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Christian Baha Is Not So Super These Days

Christian Baha, the most famous Austrian this side of Arnold Schwarzenegger, is having a tough time these days. His oldest fund, Superfund Green, was among the worst performers in May.

The most famous Austrian this side of Arnold Schwarzenegger is having a tough time these days.

Christian Baha, who likes to poke fun at himself for mispronouncing the word “investor” in commercials for his hedge funds/managed futures fund, was among the worst performers in May. As a result, his TV commercials have all but disappeared. And Baha, who markets his computerized commodities trading strategy to the masses, is downsizing his firm and tinkering with his investment strategy.

Christian Baha In May, his oldest fund, Superfund Green, L.P. — formerly known as Quadriga Superfund, L.P. — lost 13.14 percent while its more leveraged Series fell more than 20 percent. As a result, the two funds are down 4.4 percent and 8 percent, respectively, year-to-date, reversing double-digit gains through April.

The current losses come on the heels of substantial declines in 2009, when the less leveraged fund fell nearly 30 percent and the more leveraged one — by 1½ times— lost 44 percent. Sure, 2009 was a tough year for the kinds of funds Baha runs, but few fared as poorly as his.

In a regulatory filing, Superfund, which began its operations in 2002, attributed its May losses, in part to a mixture of long and short equity futures positions. It cites the “cracks in the global financial system” stemming from the sovereign debt problems in Europe, the “flash-crash” on May 6, and the subsequent market selloff at month-end. It also said the fund’s currency market trading suffered losses as instability in financial markets combined with geopolitical concerns resulted in a violent surge of assets into the perceived safety of the U.S. dollar.

On the other hand, long positions in the global bond futures markets provided positive returns as the sovereign debt crisis in the euro zone intensified, prompting the purchase of safe haven government securities.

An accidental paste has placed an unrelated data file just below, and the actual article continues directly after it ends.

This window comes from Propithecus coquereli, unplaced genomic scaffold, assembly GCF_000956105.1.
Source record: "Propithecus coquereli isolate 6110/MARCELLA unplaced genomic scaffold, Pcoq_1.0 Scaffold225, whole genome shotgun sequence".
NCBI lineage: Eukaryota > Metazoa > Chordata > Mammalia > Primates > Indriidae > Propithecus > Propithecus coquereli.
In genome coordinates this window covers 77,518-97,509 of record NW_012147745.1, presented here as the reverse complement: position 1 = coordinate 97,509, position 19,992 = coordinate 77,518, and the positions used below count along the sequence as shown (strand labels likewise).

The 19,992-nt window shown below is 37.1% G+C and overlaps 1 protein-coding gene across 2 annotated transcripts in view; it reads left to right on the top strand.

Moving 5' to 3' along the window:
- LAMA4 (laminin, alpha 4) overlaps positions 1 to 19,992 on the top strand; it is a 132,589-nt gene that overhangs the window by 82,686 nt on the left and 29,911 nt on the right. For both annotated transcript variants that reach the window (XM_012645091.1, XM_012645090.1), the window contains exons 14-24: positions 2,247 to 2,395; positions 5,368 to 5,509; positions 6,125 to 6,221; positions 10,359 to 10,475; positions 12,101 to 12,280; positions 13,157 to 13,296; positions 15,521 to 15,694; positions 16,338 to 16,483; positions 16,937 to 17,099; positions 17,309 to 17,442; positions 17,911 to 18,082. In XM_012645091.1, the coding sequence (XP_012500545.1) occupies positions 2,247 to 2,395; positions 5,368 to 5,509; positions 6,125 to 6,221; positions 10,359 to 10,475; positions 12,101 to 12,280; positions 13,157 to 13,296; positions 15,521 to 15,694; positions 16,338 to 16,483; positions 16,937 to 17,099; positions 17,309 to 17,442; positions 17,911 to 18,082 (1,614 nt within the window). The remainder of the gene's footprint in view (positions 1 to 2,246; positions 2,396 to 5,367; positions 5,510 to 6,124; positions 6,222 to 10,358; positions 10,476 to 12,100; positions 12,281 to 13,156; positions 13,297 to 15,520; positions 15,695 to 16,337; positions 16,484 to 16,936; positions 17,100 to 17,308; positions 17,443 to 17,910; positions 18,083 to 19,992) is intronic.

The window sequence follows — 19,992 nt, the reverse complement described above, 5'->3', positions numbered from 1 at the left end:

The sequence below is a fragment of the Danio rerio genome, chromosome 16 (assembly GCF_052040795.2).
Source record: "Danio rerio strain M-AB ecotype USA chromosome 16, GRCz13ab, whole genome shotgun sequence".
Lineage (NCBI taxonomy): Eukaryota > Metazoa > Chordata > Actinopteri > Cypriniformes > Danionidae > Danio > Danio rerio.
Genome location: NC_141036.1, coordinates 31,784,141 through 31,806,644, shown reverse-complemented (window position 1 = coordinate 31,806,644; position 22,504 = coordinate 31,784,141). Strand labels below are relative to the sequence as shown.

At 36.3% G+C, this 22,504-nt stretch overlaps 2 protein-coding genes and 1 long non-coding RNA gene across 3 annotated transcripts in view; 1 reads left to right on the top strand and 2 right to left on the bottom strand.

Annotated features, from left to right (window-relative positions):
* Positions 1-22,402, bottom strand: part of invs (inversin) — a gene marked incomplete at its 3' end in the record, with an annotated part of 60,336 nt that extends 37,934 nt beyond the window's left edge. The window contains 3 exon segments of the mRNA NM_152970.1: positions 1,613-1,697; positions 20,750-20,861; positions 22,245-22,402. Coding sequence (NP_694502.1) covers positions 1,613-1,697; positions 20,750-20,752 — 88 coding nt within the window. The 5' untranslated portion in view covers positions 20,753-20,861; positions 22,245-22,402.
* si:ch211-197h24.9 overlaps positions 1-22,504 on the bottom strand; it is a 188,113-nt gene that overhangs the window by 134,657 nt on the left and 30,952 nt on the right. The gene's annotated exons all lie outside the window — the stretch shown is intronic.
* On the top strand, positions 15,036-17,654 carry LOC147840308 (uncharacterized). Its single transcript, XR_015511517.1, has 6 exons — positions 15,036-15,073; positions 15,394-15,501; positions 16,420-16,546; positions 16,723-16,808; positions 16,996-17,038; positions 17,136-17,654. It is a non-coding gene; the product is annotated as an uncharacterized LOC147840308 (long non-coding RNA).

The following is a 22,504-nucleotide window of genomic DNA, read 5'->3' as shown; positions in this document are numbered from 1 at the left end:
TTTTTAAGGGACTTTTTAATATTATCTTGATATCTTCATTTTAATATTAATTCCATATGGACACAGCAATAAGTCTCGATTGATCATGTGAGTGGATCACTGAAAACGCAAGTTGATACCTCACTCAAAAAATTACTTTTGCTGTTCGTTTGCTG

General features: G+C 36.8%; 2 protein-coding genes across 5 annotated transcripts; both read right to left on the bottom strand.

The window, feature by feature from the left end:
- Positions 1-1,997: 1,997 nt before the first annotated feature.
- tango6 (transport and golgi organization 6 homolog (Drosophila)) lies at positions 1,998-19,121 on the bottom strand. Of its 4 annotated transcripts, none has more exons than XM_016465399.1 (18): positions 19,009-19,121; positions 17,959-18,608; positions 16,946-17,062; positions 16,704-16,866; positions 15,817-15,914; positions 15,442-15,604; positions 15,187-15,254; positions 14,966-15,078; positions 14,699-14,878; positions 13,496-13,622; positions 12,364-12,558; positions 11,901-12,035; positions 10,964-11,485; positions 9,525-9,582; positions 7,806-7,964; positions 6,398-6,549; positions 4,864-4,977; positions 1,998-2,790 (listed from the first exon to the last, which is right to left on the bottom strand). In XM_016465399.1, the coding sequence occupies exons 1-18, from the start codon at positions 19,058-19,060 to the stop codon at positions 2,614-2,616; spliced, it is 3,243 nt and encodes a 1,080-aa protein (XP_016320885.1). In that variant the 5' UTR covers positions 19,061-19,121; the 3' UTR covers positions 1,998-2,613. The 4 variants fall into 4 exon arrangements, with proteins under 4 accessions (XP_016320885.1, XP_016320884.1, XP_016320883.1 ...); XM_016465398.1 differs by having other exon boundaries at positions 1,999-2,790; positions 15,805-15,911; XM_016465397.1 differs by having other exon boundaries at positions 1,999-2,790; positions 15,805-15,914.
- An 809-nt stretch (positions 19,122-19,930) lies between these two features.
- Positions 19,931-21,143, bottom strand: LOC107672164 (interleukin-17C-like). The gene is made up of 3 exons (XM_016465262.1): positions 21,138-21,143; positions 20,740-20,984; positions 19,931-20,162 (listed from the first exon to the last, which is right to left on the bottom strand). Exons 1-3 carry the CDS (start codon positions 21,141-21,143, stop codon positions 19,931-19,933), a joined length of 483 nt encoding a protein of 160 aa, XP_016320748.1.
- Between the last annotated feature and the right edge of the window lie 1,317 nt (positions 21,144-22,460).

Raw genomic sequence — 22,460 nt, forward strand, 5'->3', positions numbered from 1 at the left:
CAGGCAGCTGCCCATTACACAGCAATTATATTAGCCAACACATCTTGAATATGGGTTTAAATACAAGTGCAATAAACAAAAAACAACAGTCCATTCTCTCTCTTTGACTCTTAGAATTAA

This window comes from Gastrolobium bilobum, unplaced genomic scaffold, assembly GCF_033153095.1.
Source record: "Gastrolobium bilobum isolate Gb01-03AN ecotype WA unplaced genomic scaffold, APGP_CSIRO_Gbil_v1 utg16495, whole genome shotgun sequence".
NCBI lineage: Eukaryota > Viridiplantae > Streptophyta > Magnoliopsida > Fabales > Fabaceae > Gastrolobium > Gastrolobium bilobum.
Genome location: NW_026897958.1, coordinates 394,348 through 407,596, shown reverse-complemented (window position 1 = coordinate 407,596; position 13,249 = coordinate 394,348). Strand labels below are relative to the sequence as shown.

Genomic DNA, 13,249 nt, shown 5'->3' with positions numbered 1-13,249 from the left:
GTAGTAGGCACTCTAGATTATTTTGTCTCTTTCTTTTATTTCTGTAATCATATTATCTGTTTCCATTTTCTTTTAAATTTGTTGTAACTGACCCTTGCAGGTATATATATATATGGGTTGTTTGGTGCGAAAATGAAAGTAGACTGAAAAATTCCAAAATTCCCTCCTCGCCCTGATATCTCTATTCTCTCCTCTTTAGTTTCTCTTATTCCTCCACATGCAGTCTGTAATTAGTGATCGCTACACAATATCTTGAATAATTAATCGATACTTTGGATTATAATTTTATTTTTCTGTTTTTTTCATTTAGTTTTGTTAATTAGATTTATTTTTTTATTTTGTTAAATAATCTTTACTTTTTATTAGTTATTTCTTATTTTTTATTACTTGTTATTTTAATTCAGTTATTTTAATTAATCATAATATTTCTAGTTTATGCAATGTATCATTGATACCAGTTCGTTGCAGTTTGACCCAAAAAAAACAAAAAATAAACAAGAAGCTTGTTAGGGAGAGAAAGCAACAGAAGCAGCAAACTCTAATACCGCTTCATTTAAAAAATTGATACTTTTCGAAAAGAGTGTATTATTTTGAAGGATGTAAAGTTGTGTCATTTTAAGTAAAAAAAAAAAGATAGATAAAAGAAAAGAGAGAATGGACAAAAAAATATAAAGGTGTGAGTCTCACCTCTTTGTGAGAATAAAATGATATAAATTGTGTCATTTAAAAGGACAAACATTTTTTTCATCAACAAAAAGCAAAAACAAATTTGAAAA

The Austrian college dropout and former Vienna police officer used to liken his firm to the Merrill Lynch for managed futures, allowing investors to pony up as little as $5,000. Baha says his trading systems monitor and trade more than 100 futures contracts in eight core areas. He touts his trading systems as having been developed, tested and continually improved using 30 years of historical data.

In recent weeks, however, he has announced changes to this strategy. Beginning July 1, the firm will integrate a systematic, technical short-term trading strategy into the Fund’s primary trend-following methodology. “This short-term strategy seeks trading opportunities arising out of short term changes in futures and forward market prices, with trades lasting from less than a day to more than a week, and has exhibited low correlation to the trend-following methodology utilized by the Fund which is expected to diversify the Fund’s sources of return,” Superfund said in a regulatory filing.

Earlier this month, it also closed its sales offices in Singapore, Dubai, Sydney, Sao Paulo, Liechtenstein and Monaco and will now manage its operations out of Vienna, Hong Kong and New York, the firm said in a statement.

Stephen Taub Stephen Taub, who has covered the hedge fund industry for 30 years, is a contributing editor to Institutional Investor and Absolute Return-Alphamagazines.

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